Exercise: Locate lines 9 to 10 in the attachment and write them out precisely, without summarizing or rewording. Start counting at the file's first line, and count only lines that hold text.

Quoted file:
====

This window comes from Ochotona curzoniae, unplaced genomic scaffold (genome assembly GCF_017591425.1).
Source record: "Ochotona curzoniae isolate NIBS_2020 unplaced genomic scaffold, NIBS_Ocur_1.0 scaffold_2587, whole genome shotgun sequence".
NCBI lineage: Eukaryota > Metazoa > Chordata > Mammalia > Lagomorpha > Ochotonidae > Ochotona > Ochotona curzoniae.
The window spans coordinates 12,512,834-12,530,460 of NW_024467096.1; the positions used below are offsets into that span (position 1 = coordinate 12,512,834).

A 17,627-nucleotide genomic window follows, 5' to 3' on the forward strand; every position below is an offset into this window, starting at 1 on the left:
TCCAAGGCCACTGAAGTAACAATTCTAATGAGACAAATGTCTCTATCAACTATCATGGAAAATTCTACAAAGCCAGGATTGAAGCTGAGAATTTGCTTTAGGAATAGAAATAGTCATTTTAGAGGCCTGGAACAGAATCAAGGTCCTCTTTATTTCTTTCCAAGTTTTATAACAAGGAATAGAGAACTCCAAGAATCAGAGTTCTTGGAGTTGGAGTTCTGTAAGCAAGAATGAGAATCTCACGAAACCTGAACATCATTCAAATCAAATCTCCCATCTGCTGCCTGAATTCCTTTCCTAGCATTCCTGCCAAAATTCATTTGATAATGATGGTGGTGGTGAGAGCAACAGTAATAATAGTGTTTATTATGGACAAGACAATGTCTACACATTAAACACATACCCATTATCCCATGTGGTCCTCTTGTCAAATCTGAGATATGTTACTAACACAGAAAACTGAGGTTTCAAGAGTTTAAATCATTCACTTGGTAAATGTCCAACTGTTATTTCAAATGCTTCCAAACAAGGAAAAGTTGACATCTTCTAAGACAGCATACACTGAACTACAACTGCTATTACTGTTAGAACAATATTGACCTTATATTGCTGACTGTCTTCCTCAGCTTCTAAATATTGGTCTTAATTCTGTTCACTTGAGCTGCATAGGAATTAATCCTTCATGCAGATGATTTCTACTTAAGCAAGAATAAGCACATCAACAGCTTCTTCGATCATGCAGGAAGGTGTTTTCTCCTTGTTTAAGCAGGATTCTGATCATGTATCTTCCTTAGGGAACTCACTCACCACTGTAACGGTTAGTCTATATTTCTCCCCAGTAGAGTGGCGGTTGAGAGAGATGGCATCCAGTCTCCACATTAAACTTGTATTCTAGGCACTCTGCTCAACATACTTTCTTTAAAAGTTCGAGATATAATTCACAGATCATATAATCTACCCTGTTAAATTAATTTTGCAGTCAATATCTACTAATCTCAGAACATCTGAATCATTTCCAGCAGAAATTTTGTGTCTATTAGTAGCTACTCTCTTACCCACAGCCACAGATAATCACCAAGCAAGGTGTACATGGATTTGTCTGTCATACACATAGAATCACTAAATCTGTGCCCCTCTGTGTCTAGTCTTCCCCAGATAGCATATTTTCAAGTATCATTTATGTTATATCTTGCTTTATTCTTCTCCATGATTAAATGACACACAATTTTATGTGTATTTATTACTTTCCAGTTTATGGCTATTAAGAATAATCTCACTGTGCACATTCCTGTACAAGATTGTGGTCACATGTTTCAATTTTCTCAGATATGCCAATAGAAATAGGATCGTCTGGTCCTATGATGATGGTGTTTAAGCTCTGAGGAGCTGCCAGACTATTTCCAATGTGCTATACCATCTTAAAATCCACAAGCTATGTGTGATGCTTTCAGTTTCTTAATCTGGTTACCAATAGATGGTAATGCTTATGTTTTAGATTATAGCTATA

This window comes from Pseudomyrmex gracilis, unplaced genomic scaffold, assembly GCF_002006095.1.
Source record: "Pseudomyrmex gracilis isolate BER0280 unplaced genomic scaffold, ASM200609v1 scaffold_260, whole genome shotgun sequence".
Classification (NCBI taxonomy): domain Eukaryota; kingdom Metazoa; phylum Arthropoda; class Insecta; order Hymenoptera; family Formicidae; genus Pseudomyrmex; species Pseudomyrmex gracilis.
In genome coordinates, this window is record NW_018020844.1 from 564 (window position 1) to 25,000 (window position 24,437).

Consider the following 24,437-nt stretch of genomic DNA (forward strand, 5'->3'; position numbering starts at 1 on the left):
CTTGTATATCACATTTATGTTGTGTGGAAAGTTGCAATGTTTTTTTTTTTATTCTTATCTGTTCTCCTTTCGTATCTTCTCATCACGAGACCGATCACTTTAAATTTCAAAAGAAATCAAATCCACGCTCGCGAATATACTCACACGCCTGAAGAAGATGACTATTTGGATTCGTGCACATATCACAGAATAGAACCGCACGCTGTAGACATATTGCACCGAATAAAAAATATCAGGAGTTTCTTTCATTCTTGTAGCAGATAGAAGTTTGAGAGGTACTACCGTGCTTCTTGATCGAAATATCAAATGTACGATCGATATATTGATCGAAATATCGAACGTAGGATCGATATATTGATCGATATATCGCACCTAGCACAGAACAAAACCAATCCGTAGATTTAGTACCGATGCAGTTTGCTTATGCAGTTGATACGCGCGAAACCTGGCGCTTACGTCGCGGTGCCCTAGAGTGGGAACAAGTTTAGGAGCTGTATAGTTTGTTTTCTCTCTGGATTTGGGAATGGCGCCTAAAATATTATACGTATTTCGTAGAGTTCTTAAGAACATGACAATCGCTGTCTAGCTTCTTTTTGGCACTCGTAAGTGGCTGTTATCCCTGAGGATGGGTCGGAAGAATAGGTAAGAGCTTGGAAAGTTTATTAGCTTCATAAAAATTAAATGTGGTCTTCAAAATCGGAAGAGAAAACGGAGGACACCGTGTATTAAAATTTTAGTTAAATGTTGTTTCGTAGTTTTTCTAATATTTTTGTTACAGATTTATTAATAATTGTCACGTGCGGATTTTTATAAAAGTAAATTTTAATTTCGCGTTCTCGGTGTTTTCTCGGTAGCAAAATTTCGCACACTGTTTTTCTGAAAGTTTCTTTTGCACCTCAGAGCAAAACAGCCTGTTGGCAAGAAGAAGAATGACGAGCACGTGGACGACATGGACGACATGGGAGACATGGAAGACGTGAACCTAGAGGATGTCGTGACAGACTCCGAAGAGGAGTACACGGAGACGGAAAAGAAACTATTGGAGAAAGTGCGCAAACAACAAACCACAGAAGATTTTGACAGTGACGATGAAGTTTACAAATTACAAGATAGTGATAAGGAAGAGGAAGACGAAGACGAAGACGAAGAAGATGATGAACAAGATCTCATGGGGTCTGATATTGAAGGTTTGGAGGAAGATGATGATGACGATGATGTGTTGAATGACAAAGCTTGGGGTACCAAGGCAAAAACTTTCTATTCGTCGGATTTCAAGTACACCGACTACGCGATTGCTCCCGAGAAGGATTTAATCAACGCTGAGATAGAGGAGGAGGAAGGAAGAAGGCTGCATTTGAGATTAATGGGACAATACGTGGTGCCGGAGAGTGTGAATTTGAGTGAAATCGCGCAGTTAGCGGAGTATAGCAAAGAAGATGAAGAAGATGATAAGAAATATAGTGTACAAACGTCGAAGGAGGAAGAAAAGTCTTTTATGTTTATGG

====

Classification (NCBI taxonomy): domain Eukaryota; kingdom Metazoa; phylum Arthropoda; class Insecta; order Hymenoptera; family Formicidae; genus Pseudomyrmex; species Pseudomyrmex gracilis.
In genome coordinates, this window is record NW_018020844.1 from 564 (window position 1) to 25,000 (window position 24,437).